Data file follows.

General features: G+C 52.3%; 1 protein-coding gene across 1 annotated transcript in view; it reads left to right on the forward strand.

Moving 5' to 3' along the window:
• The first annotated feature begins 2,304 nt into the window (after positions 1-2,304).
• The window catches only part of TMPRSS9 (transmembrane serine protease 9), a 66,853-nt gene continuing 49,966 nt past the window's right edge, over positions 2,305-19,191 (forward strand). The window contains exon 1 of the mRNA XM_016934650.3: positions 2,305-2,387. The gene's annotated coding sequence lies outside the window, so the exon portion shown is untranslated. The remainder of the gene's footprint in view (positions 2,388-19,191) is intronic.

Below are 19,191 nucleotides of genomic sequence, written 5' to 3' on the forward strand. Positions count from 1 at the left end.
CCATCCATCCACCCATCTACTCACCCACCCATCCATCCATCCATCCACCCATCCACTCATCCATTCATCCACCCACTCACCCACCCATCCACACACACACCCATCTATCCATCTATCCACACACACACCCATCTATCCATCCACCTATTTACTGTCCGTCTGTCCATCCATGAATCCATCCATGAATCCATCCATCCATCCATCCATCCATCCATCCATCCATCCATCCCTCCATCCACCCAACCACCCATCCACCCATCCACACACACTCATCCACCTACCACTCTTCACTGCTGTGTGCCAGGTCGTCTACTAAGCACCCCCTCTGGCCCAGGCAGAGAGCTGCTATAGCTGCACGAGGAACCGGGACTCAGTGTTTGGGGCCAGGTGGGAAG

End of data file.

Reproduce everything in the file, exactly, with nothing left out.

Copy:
General features: G+C 52.3%; 1 protein-coding gene across 1 annotated transcript in view; it reads left to right on the forward strand.

Moving 5' to 3' along the window:
• The first annotated feature begins 2,304 nt into the window (after positions 1-2,304).
• The window catches only part of TMPRSS9 (transmembrane serine protease 9), a 66,853-nt gene continuing 49,966 nt past the window's right edge, over positions 2,305-19,191 (forward strand). The window contains exon 1 of the mRNA XM_016934650.3: positions 2,305-2,387. The gene's annotated coding sequence lies outside the window, so the exon portion shown is untranslated. The remainder of the gene's footprint in view (positions 2,388-19,191) is intronic.

Below are 19,191 nucleotides of genomic sequence, written 5' to 3' on the forward strand. Positions count from 1 at the left end.
CCATCCATCCACCCATCTACTCACCCACCCATCCATCCATCCATCCACCCATCCACTCATCCATTCATCCACCCACTCACCCACCCATCCACACACACACCCATCTATCCATCTATCCACACACACACCCATCTATCCATCCACCTATTTACTGTCCGTCTGTCCATCCATGAATCCATCCATGAATCCATCCATCCATCCATCCATCCATCCATCCATCCATCCATCCCTCCATCCACCCAACCACCCATCCACCCATCCACACACACTCATCCACCTACCACTCTTCACTGCTGTGTGCCAGGTCGTCTACTAAGCACCCCCTCTGGCCCAGGCAGAGAGCTGCTATAGCTGCACGAGGAACCGGGACTCAGTGTTTGGGGCCAGGTGGGAAG